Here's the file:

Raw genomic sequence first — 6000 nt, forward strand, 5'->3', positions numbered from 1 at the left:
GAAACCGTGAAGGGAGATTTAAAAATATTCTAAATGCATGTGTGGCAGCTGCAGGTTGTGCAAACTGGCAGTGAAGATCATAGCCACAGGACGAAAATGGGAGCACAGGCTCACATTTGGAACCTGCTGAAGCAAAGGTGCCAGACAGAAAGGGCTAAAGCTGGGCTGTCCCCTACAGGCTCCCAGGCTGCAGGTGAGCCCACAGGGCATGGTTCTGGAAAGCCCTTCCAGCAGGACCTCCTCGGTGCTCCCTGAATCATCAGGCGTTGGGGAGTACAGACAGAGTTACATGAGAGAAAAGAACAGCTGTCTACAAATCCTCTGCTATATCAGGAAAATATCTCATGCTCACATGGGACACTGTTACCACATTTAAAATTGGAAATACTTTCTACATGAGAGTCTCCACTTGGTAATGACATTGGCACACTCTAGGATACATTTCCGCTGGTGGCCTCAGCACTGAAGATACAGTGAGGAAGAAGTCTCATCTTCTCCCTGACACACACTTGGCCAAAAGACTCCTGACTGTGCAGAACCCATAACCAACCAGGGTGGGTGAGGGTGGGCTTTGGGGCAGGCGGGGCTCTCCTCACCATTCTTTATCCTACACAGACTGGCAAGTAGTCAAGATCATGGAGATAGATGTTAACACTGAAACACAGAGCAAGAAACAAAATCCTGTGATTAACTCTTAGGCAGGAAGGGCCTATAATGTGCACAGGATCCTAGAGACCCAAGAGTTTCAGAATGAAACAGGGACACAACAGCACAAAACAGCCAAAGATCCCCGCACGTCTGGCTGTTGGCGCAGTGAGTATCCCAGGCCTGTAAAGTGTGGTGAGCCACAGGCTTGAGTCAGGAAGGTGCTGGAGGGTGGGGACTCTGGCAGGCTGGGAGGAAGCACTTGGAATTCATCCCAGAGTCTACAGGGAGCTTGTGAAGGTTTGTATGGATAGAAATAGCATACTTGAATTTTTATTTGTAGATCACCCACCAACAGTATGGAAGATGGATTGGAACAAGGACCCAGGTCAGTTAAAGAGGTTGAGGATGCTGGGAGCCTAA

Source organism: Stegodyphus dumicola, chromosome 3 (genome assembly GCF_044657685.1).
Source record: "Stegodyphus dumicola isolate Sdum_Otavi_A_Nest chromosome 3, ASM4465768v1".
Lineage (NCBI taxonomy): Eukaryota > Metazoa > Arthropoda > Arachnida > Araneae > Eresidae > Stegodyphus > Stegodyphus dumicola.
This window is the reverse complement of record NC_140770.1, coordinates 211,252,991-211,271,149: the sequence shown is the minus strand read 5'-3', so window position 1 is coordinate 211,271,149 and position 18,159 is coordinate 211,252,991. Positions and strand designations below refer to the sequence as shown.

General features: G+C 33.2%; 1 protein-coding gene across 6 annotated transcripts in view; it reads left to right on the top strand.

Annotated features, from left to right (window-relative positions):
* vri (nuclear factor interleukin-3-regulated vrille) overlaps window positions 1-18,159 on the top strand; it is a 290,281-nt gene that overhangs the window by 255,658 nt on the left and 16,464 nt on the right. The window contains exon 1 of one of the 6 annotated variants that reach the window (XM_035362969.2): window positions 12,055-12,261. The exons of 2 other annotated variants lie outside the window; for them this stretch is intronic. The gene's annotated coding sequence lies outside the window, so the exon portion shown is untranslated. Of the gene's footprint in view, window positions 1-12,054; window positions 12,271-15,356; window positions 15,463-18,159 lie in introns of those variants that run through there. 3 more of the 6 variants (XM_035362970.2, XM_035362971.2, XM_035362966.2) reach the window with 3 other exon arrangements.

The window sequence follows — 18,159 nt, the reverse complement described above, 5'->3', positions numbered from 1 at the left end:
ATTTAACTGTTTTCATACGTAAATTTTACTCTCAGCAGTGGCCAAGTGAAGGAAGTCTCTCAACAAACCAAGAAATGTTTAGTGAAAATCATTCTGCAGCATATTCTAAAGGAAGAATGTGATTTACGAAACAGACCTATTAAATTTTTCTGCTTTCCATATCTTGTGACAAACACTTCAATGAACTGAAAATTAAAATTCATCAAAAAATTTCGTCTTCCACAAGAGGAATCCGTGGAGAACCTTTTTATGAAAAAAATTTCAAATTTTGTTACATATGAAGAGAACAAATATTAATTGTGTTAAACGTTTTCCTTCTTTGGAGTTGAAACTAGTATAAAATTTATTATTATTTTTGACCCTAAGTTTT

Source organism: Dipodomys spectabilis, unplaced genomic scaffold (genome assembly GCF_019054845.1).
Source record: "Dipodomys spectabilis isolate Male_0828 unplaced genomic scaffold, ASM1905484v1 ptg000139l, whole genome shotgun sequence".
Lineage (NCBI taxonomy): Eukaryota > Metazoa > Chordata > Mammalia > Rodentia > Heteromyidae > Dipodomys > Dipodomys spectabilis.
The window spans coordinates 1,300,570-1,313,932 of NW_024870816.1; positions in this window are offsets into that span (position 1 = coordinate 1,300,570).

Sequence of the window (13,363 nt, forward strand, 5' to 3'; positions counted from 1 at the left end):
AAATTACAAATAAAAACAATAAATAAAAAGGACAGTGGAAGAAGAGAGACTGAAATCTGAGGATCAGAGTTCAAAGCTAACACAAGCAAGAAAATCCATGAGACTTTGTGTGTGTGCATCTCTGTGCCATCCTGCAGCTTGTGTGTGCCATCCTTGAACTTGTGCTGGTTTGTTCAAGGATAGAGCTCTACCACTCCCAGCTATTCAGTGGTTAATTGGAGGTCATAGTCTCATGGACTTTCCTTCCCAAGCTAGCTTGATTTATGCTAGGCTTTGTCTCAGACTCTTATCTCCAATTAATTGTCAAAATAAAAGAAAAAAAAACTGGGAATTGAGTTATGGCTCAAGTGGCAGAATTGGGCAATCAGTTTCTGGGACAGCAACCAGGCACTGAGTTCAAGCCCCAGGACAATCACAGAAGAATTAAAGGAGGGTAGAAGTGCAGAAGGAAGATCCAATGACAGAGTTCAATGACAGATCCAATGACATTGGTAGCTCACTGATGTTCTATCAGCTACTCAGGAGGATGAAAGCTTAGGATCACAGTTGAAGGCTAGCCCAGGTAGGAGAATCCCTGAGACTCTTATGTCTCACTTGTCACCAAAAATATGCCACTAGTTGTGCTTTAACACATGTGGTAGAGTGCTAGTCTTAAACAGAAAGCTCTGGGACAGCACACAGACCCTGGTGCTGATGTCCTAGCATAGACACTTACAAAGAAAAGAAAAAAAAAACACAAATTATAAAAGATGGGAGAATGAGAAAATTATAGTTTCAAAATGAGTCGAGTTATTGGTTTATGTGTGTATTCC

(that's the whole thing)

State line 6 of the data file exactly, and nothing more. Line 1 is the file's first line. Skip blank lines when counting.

This window is the reverse complement of record NC_140770.1, coordinates 211,252,991-211,271,149: the sequence shown is the minus strand read 5'-3', so window position 1 is coordinate 211,271,149 and position 18,159 is coordinate 211,252,991. Positions and strand designations below refer to the sequence as shown.